SWOT: A strategy for mid- & late-career teachers


One of the most common analytical approaches taught in business programs is SWOT Analysis. Students are asked to identify an organization’s Strengths, Weaknesses, Opportunities, and Threats.  The results identify strategic, proactive actions the firm can take to improve.  Andy Molinsky, author and speaker, recently blogged about the need for entrepreneurs to apply the technique to themselves, asking entrepreneurs to consider their blind spots, weaknesses and opportunities.  You can find the source article here. I think SWOT can be a useful exercise for mid-career teachers.

Strengths.  What are your teaching strengths? Are you organized? Do you plan well? Are you an engaging speaker? Do you have a way with words? Are you personable? Are you tops in your field? Are you reliable, dependable, trustworthy? Are you effective at motivating and inspiring students? Are you savvy with technology? Can you find that sweet spot of pushing students hard without discouraging them? In economic terms- what are your comparative advantages?

Weaknesses. Be honest. What aspects of teaching or work as a teacher is a struggle? Are you disorganized? Impatient? Do you have trouble learning students’ names? Have trouble managing teaching and learning at a reasonable pace? Does your teaching feel stale? Do you procrastinate? Return papers late? Miss opportunities for timely feedback?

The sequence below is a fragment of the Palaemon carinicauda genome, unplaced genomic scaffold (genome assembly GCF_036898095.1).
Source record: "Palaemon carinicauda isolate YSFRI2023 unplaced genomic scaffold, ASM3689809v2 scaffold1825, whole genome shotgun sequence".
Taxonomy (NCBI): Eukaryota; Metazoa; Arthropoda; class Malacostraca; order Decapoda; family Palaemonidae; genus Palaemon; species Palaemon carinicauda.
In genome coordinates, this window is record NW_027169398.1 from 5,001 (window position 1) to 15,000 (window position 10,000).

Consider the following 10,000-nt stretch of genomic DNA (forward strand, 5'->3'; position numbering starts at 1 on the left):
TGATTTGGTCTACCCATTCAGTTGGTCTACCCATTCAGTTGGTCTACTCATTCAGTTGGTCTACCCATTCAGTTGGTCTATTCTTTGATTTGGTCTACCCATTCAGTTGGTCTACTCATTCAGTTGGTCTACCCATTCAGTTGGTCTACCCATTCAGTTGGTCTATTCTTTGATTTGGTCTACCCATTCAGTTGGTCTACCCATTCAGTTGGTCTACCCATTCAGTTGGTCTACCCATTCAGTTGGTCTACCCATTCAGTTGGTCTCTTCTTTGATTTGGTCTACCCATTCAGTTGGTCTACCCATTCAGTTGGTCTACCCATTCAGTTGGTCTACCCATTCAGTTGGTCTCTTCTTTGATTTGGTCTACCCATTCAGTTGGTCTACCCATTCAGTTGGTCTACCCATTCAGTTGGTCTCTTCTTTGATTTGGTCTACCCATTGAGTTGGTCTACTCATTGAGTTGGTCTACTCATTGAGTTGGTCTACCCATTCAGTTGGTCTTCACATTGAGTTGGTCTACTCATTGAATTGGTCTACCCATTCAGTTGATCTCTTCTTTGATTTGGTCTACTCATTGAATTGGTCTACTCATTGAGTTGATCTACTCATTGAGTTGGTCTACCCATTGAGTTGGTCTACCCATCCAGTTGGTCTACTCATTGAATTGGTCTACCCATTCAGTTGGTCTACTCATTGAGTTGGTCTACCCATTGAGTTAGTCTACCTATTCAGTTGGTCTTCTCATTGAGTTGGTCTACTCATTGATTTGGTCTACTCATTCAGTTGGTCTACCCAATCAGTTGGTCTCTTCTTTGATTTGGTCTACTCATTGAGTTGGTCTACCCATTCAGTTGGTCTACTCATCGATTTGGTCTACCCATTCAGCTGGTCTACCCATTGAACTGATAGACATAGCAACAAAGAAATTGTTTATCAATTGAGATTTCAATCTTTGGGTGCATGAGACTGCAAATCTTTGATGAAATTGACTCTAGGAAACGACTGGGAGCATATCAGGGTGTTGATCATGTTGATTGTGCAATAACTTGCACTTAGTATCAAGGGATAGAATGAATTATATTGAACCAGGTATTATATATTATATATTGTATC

Opportunities. Molinsky sees opportunities as “chances to build on your strengths and rectify your weaknesses.” Look at the patterns and relationships between and among your strengths and weaknesses. Are there ways to minimize a weakness by exploiting a strength? For example: Could you apply a technology skills advantage toward becoming more organized, managing paperwork, or grading more timely?

Threats. Threats can be internal, personal, departmental, or institutional. For contract faculty, job insecurity may be a significant threat. For tenure-line faculty slow publication acceptances and manuscript rejections can be significant professional hazards.  Decreases in funding, declining enrollments, changing demographics, new leadership, or a lack of institutional leadership can be threats to teaching vibrancy and effectiveness.

Look at the patterns and relationships between and among the SWOT categories.  How might you use this information to invigorate your teaching?

Additional resources:

Mid-Career Faculty: How to Stay Engaged Fulfilled and Productive. White paper from Faculty Focus, https://www.facultyfocus.com/free-reports/teaching-and-learning-free-reports/mid-career-faculty/

Phelps, Patty. Nov 12, 2014. Climbing the Stairs: Observations on a Teaching Career. Faculty Focus, https://www.facultyfocus.com/articles/teaching-careers/climbing-stairs-observations-teaching-career/

Weimer, Maryellen. (2010). Inspired College Teaching: A Career-Long Resource for Professional Growth. Jossey-Bass: San Francisco.




About Lolita Paff

Educator. Wife. Mother. Amateur chef. Wine lover.

Posted on September 28, 2017, in Professional Development. Bookmark the permalink. Leave a comment.

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